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Just my opinion, but I'd go a little cheaper on a coarse stones- You only use them occasionally to establish the initial edge, or to clean up dings from dropped/damaged edges.  Something that you don't need to do often.  Finer stones should be better quality - you'll use them for edge maintenance far more frequently.  Stones all should be flat for a real precision edge.  By the time you get to the strop, you're only removing a tiny amount of metal to produce a finely polished edge, so I wouldn't get overly concerned about flatness.  The leather will have a little give anyway, and again, you're removing very little metal there - just enough to polish and knock off the burr from stones.

The experts may have a different take on things, but that's how I see it!

 Bill

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1 hour ago, YinTx said:

You don't have to pay big bucks for a really nice set up.  I am really happy with my Cerax combo stone and Atoma diamond plate.  See this post, and my comments on research and pricing:

The Cerax stones only soak for 30 mins, you are not supposed to leave them wet.  The diamond plate is splash and go.  The fine grit as I have learned is necessary to get a clean edge that really helps your leather knives do what they should be doing:  cut clean and easily.  

Woodyworkshop:  I really like your method of creating a flat strop:  I hadn't put a lot of thought into it, and just assumed that my board was flat:  likely not.  Time for a new one!

YinTx

I have a bunch of adhesive backed 3M gold colored products in a wide range of grits left over from my Auto Body Tech days. I also have some pieces of melamine coated particle board, which are about as flat as you can get.

The 2 work really good together. I use them when finishing out fins for my model rockets and lately they have been handy to clean up wood for my leather molds.

I have rolls of 2-3/4" wide and 6" diameter, ranging from 80 to 400 grits. I also have quite a hoard of w/d 3M sanding paper from 240 to 2000 grits.

People call me a pack rat, so be it. But even back in the day that stuff was expensive. No way was I going to part with it!

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Ranelpia   
On 01/09/2017 at 10:04 AM, YinTx said:

You don't have to pay big bucks for a really nice set up.  I am really happy with my Cerax combo stone and Atoma diamond plate.  See this post, and my comments on research and pricing:

The Cerax stones only soak for 30 mins, you are not supposed to leave them wet.  The diamond plate is splash and go.  The fine grit as I have learned is necessary to get a clean edge that really helps your leather knives do what they should be doing:  cut clean and easily.  

Woodyworkshop:  I really like your method of creating a flat strop:  I hadn't put a lot of thought into it, and just assumed that my board was flat:  likely not.  Time for a new one!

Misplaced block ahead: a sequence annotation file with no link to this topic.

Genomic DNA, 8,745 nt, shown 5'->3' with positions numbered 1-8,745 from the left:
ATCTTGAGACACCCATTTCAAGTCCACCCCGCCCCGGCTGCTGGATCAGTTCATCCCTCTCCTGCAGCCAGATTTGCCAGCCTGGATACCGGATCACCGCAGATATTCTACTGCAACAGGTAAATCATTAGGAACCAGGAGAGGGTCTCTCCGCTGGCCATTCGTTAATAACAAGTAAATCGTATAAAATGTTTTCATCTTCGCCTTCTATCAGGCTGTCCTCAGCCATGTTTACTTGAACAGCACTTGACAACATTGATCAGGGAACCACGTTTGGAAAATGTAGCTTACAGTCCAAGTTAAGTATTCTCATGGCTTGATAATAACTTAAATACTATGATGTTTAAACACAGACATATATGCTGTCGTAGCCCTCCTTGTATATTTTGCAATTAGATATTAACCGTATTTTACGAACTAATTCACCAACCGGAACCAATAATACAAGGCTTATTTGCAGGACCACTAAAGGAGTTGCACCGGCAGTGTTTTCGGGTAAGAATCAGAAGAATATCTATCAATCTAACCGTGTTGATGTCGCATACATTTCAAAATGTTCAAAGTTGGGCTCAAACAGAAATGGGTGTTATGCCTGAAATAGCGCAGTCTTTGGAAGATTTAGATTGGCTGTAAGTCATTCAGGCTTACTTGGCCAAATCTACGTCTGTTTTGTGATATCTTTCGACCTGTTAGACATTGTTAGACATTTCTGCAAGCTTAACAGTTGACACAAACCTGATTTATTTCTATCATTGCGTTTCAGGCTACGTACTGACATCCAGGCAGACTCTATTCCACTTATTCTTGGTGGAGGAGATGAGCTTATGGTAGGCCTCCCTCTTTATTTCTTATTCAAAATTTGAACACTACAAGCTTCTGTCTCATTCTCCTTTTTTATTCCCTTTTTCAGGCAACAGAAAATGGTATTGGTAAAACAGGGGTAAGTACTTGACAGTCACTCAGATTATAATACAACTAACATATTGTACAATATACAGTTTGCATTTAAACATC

YinTx

In regards to your 1200 Atoms, wouldn't 15 microns be close to 700-750 grit? What do you do for coarser grits? Lee Valley sells the 1200 and 400 for $136, and the 140 for $146. The 140 would be closer to a 320 grit, or coarse India, and I'd think better suited for roughing out an edge before going at it with the 1000 cerax.

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YinTx   
15 minutes ago, Ranelpia said:

In regards to your 1200 Atoms, wouldn't 15 microns be close to 700-750 grit? What do you do for coarser grits? Lee Valley sells the 1200 and 400 for $136, and the 140 for $146. The 140 would be closer to a 320 grit, or coarse India, and I'd think better suited for roughing out an edge before going at it with the 1000 cerax.

Not sure what the grit equivalent is, I'd have to look it up.  What I do know is that I had a cleaver that was major banged up with dings you could see, and a round edge.  I was able to remove the dings and re-profile the edge on it with the Atoma 1200 plate.  I suspect the 400 would have made things move along faster, I think the 140 would just be way to rough for  it or any leather working tools.  None of my tools, even the old ones, would warrant the gouging that would impart to them.  I agree, the 1000 Cerax is a fairly smooth stone that would get damaged by a bad edge, which is why I profiled on the Atoma first.  If you have an edge that bad, absolutely get a coarser stone before honing on the finer stones.

The prices you list for the Atoma plates seem a bit high to me, I'd shop around.

YinTx

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Ranelpia   

Keep in mind that the prices are in Canadian dollars; of course, Lee Valley tends to be a little on the expensive side. Here's a comparison chart I found for comparing micron size, ANSI/CAMI (sandpaper), JIS (Waterstones), and comparable stones like Arkansas.

http://www.hocktools.com/temp/15hgritchart.pdf

I did make a mistake, however. It would have been the 400 which would be closer to a 320 grit, not the 140. I've also found a medium and a coarse for under $100 each, but I'm not sure if they're rip-offs. The seller is named 'generic', which fills me with dread.

Edited by Ranelpia